Study Finds COVID Brain Changes in Older Adults

Two years into the COVID-19 pandemic and researchers are still learning more about the lasting effects the virus has on people who have been infected.  A new study, published in the journal Nature, of people between the ages of 51 and 81 shows shrinkage and tissue damage in the brains of those who were infected with the virus. 

The UK study used brain scans of participants, taken roughly three years apart.  In the time between the two scans, 401 of the 785 volunteers tested positive for coronavirus between March 2020 and April 2021.  The remaining 384 participants who were not infected served as a control group with similar ages, sex, medical histories, and socioeconomic status as the infected patients. 

Although it is normal for aging adults to lose a tiny bit of gray matter each year, study participants who contracted COVID-19 lost more overall brain volume and showed more tissue damage in areas of the brain associated with sense of smell and other functions.  Although the number of study participants who were hospitalized was only 15 – initial research suggests that more severe illness results in greater brain atrophy than mild coronavirus infection. 

In addition to brain scans, study participants also underwent basic cognitive testing.  Patients who contracted COVID-19 showed a greater decline in cognitive testing related to attention and performing a complex task than those who did not become infected.  The differences between uninfected and infected patients increase with age.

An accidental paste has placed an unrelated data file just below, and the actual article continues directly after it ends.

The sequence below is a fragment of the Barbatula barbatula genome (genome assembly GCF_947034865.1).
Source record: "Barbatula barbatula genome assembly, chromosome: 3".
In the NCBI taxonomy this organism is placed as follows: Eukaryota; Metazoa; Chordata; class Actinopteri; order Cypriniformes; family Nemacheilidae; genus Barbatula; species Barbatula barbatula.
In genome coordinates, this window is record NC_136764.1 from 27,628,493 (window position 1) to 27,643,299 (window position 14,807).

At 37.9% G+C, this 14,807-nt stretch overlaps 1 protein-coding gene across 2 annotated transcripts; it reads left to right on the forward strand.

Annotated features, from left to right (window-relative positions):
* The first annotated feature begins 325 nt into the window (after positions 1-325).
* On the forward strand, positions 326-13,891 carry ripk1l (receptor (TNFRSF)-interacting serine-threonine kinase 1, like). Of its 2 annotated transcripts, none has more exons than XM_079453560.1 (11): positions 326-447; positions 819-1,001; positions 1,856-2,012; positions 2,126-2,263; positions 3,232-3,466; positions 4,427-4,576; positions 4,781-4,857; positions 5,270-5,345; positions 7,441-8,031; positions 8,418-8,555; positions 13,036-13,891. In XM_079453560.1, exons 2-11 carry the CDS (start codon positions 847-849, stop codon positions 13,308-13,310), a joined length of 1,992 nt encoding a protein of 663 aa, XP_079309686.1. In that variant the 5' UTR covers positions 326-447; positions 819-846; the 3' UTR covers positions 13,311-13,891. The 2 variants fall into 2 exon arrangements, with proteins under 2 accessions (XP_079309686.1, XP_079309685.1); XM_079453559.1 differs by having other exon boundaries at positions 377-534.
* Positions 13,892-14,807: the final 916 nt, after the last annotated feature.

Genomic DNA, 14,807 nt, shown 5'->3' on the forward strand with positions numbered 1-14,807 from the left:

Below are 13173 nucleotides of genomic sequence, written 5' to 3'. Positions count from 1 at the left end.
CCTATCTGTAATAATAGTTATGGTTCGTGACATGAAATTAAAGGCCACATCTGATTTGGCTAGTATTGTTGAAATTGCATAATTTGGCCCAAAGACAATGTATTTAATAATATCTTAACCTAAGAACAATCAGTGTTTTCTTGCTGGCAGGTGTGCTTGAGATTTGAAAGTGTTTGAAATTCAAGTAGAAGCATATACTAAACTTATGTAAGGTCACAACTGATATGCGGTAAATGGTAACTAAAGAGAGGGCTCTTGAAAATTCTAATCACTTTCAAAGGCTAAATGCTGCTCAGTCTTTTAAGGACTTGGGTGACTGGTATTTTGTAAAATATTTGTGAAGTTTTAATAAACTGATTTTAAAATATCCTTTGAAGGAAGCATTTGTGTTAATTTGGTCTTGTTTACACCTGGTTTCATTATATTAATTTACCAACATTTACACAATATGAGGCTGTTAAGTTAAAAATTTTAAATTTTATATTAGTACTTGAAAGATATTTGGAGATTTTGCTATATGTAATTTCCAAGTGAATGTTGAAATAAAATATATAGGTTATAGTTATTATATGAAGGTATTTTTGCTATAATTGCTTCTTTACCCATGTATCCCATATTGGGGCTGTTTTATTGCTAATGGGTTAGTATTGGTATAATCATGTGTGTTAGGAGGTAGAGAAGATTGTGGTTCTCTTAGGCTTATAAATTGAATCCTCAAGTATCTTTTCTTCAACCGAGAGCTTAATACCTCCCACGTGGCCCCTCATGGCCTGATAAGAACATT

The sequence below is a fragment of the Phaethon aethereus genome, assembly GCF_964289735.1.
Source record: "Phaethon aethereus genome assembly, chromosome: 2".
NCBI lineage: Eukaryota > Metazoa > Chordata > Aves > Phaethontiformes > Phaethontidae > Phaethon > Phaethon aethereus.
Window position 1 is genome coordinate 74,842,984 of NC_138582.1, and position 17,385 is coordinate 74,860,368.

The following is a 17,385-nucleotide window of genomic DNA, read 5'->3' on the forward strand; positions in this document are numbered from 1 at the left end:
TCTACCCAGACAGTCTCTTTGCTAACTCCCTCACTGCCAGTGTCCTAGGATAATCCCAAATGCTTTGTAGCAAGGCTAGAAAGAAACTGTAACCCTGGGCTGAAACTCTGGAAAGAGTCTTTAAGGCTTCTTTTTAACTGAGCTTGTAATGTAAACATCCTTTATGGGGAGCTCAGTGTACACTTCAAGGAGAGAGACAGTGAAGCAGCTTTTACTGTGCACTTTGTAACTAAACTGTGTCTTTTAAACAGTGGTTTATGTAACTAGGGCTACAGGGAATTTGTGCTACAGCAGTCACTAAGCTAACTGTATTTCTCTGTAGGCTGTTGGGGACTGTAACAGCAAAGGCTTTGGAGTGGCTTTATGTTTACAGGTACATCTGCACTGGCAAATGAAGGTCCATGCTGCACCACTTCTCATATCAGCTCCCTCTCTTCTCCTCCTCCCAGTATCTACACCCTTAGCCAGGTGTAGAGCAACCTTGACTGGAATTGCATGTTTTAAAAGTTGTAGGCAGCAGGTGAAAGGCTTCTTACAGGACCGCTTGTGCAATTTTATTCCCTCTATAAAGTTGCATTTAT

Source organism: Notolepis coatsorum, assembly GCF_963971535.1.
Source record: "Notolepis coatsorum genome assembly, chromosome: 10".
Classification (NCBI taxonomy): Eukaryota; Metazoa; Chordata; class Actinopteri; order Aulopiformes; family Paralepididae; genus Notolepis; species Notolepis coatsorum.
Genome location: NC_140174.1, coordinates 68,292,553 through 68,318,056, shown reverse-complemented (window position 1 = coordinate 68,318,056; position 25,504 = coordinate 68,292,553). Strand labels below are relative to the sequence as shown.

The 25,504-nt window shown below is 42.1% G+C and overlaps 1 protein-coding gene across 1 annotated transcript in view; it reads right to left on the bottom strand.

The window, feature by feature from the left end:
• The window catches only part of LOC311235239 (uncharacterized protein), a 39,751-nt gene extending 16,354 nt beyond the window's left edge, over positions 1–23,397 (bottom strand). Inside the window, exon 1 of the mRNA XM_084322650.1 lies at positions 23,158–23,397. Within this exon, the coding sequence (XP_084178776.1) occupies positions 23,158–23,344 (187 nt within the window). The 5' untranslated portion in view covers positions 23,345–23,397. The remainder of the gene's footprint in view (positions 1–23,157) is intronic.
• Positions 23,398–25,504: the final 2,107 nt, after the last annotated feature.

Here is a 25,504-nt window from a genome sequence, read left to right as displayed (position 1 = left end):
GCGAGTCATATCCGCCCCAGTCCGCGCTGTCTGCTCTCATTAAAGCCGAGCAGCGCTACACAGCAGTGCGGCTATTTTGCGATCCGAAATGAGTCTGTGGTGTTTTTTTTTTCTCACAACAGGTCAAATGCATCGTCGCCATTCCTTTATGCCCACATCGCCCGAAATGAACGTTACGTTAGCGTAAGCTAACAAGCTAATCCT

Although the finding of the study raises many more questions about the lingering effects of coronavirus infection on the aging brain, the research does not confirm that contracting the virus will necessarily lead to a loss of function or quality of life.  Until more long-term research is conducted, it is unknown if changes in the brain related to COVID infection will improve over time. 

The study does possibly help to explain why so many people report experiencing long COVID symptoms such as brain fog, fatigue, and problems with concentration and memory weeks to months following infection.  As more research builds on the Nature study, scientists will be better able to understand changes in the brain associated with COVID-19 infection and their long-term implications.